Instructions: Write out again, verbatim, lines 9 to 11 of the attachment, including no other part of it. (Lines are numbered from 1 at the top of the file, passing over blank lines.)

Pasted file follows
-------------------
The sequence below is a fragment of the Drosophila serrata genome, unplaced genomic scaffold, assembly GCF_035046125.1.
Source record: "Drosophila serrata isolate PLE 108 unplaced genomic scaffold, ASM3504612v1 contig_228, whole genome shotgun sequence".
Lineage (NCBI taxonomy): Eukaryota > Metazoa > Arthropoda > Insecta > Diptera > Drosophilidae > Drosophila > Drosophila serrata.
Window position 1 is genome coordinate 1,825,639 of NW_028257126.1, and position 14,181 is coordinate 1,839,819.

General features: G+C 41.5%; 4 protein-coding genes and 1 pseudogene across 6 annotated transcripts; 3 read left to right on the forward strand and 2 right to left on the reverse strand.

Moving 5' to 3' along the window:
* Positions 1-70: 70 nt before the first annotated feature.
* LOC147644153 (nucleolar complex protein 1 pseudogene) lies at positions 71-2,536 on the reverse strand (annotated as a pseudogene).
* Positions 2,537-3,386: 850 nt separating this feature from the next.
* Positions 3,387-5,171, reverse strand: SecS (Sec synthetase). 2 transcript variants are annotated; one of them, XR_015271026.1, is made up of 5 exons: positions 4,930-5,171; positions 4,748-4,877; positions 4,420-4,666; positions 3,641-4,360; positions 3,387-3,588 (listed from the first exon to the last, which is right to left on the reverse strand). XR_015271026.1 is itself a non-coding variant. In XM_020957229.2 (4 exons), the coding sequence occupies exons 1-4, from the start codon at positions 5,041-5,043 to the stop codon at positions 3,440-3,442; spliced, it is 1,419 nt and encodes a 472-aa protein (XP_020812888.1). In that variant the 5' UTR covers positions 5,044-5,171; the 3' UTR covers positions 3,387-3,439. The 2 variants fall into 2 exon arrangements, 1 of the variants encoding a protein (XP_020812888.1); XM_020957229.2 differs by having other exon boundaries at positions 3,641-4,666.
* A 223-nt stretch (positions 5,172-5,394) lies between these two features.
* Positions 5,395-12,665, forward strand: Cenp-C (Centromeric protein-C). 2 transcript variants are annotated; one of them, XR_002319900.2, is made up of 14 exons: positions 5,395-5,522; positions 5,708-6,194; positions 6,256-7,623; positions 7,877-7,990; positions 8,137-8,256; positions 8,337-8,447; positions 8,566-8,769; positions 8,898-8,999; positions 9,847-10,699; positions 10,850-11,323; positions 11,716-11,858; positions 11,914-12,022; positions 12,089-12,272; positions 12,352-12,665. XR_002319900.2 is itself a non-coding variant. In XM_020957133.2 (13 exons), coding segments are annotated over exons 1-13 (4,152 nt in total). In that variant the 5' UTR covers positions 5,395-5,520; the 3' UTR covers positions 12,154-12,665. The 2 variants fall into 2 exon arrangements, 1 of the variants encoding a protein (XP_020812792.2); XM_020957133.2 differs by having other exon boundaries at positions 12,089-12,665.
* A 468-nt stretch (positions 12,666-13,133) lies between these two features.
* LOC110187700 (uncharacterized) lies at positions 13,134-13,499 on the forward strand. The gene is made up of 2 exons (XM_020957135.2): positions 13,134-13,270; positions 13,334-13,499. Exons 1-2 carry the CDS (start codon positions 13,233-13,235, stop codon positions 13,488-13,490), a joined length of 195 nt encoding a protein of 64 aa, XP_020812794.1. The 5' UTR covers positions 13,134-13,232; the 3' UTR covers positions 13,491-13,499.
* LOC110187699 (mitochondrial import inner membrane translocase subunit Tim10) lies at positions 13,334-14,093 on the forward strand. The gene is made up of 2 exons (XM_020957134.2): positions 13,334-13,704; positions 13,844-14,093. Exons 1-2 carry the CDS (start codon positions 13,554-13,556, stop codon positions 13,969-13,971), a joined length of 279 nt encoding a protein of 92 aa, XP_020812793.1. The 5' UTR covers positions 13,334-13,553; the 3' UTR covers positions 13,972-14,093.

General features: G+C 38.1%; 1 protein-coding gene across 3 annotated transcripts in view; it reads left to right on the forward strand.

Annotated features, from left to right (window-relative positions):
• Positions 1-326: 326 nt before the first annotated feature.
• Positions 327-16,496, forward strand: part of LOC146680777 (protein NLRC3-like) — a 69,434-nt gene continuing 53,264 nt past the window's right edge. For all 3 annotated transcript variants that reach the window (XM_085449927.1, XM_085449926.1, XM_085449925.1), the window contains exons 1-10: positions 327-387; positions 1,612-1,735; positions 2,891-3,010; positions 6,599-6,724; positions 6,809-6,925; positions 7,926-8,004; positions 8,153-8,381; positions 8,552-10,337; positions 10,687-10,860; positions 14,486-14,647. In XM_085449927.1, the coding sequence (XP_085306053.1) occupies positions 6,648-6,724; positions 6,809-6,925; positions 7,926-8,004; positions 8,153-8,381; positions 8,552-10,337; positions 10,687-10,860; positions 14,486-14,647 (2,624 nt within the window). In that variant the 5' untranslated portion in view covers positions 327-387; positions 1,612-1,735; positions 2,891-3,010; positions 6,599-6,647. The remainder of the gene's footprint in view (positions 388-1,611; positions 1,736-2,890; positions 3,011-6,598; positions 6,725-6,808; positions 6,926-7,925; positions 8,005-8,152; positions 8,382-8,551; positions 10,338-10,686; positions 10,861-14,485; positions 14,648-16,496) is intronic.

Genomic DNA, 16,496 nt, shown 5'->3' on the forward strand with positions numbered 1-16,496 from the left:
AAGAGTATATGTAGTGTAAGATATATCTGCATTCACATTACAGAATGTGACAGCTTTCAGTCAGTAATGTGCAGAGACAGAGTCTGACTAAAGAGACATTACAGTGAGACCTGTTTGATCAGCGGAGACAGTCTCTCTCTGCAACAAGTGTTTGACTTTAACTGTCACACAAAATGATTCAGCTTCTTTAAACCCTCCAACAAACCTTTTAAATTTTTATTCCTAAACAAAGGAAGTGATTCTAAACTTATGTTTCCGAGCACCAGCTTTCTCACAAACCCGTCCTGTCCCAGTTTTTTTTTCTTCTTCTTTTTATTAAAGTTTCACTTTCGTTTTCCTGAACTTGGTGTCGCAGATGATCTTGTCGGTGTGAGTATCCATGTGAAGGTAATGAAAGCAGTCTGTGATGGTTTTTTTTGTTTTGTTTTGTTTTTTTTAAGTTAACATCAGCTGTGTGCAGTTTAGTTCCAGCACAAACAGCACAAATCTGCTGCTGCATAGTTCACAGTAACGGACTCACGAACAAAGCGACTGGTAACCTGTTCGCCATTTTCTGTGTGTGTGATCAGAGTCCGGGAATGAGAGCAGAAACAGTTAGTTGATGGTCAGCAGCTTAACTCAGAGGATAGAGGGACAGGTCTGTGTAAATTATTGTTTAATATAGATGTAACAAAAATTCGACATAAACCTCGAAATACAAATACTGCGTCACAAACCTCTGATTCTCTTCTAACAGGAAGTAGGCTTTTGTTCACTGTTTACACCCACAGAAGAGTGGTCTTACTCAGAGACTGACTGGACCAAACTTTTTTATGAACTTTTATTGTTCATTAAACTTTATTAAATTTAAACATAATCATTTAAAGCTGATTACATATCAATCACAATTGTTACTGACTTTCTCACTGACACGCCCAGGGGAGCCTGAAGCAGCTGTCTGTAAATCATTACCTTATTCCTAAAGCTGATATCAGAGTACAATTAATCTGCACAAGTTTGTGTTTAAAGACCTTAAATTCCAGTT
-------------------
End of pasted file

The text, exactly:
* Positions 2,537-3,386: 850 nt separating this feature from the next.
* Positions 3,387-5,171, reverse strand: SecS (Sec synthetase). 2 transcript variants are annotated; one of them, XR_015271026.1, is made up of 5 exons: positions 4,930-5,171; positions 4,748-4,877; positions 4,420-4,666; positions 3,641-4,360; positions 3,387-3,588 (listed from the first exon to the last, which is right to left on the reverse strand). XR_015271026.1 is itself a non-coding variant. In XM_020957229.2 (4 exons), the coding sequence occupies exons 1-4, from the start codon at positions 5,041-5,043 to the stop codon at positions 3,440-3,442; spliced, it is 1,419 nt and encodes a 472-aa protein (XP_020812888.1). In that variant the 5' UTR covers positions 5,044-5,171; the 3' UTR covers positions 3,387-3,439. The 2 variants fall into 2 exon arrangements, 1 of the variants encoding a protein (XP_020812888.1); XM_020957229.2 differs by having other exon boundaries at positions 3,641-4,666.
* A 223-nt stretch (positions 5,172-5,394) lies between these two features.